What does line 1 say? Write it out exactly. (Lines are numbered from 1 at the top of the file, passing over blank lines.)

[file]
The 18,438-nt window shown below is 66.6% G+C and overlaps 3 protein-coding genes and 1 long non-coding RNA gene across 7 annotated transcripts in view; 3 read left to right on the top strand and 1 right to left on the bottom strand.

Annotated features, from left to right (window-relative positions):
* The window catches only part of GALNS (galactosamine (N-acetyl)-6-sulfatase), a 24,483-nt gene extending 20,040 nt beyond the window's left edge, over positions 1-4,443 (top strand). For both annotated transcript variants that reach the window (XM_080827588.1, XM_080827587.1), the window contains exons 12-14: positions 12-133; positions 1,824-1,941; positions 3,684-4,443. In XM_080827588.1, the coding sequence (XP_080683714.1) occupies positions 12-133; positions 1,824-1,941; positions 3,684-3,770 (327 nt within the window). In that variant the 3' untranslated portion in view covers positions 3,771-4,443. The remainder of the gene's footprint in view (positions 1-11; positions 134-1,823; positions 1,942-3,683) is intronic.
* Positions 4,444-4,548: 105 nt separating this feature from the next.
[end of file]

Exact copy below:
The 18,438-nt window shown below is 66.6% G+C and overlaps 3 protein-coding genes and 1 long non-coding RNA gene across 7 annotated transcripts in view; 3 read left to right on the top strand and 1 right to left on the bottom strand.